Acute and Chronic Toxicity of Mercury Exposure in Seafood and Human Populations near a Small-Scale Gold Mining Area

Sofia Sofia, Adi Heru Husodo, Eko Sugiharto


Gold amalgamation processes using mercury were practiced in small scale gold mining activities in Krueng Sabee, Aceh Province. Seafood (fish, mollusc, shrimp) and human hair samples were collected to assess mercury concentrations.  Acute and chronic toxicity symptoms which arise among the populations were observed as well as personal protective equipment used by gold miners. The range of mercury concentrations varied among fish, shrimp, and molluscs. The highest mercury levels were recorded in fish Puntius latristriga (172.299 ± 10.626 µg/g wet wt.), followed by mollusc, Polymesoda caroliniana (160,032 ± 0,522 µg/g wet wt.), fish R.kanagurta (149 ±2,000 µg/g wet wt.), shrimp Penaeus monodon (116.975 ± 4.807 µg/g wet wt.).  The variation of mercury concentrations in hair samples of 72 respondents were detected from 5.7 µg/g to 88.1 µg/g. The most frequent acute and chronic intoxication symptoms documented were headache, muscle cramps, cough, and aphthous ulcers. Personal protective equipment which has correlation with high mercury levels in gold miners were respirator/mask, gloves, and apparel (p < 0.05). All seafood samples exceeded 0.5 µg Hg/g MoH Food and Drug Administrasion threshold level and hair samples over 10 µg/g as set by WHO tolerance limit.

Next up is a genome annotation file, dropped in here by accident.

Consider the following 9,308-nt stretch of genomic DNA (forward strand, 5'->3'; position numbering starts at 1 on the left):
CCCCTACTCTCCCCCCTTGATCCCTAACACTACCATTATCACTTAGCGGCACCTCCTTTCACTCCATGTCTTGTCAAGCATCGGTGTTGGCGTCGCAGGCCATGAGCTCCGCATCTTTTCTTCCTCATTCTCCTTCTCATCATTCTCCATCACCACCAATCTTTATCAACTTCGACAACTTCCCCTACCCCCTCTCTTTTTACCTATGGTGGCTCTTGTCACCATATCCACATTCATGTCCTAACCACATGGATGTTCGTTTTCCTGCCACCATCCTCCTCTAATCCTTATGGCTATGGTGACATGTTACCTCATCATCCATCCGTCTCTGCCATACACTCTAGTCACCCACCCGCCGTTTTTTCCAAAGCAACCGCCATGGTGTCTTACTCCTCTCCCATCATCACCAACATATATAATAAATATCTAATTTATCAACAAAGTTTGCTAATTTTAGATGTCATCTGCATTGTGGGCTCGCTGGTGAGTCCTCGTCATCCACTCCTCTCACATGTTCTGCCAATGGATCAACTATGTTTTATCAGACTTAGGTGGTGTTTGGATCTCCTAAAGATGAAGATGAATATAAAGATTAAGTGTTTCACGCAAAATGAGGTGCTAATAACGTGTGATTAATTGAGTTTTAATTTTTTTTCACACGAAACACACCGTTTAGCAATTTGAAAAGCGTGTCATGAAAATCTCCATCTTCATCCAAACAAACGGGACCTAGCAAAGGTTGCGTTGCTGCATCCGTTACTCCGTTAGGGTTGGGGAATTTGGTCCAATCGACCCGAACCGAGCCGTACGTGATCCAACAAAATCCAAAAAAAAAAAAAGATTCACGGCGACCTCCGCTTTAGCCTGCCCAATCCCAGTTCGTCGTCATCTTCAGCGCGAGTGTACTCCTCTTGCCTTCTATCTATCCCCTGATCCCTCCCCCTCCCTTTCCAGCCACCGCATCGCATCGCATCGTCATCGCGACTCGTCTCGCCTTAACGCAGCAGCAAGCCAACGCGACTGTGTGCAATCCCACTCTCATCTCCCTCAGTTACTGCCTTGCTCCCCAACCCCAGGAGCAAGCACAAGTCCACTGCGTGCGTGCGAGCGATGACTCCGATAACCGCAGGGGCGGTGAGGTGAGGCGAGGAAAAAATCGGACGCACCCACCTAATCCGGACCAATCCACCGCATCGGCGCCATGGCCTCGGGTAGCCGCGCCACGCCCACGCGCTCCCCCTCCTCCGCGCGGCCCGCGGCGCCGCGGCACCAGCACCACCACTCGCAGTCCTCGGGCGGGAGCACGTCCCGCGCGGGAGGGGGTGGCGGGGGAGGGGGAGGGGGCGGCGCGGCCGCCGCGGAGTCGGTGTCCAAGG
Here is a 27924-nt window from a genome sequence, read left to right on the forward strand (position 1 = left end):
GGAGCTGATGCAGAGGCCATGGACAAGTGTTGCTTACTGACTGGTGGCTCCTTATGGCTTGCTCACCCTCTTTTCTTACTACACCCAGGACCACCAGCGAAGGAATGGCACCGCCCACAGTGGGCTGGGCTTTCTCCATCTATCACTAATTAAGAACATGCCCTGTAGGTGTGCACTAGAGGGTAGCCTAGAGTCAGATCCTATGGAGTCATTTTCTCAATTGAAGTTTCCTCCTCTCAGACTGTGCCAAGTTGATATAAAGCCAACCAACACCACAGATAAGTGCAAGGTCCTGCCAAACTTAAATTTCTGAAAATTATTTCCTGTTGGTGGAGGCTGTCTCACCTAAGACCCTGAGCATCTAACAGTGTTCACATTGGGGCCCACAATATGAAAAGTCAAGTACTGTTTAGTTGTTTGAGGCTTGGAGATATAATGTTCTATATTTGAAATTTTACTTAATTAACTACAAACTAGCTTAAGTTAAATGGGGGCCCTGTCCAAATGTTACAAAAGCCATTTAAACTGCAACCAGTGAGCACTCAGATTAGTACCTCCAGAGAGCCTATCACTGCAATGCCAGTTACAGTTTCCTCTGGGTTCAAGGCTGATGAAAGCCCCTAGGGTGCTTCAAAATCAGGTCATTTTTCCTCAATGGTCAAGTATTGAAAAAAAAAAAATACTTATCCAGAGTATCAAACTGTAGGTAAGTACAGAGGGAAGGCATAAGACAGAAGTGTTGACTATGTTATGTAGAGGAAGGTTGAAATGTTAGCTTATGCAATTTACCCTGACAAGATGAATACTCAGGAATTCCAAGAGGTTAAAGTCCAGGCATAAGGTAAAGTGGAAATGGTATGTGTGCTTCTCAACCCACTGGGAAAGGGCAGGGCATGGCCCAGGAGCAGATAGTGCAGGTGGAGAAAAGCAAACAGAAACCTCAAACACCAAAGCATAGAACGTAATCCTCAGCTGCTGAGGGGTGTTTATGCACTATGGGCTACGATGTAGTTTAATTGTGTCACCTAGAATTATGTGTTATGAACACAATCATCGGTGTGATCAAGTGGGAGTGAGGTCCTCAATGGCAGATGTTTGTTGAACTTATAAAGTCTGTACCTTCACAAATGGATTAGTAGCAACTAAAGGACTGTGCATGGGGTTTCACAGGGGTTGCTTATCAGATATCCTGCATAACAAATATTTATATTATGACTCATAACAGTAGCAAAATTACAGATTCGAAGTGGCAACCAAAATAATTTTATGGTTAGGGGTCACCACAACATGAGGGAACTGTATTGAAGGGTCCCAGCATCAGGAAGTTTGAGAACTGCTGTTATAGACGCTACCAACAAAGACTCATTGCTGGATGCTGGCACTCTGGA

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International Journal of Public Health Science (IJPHS)
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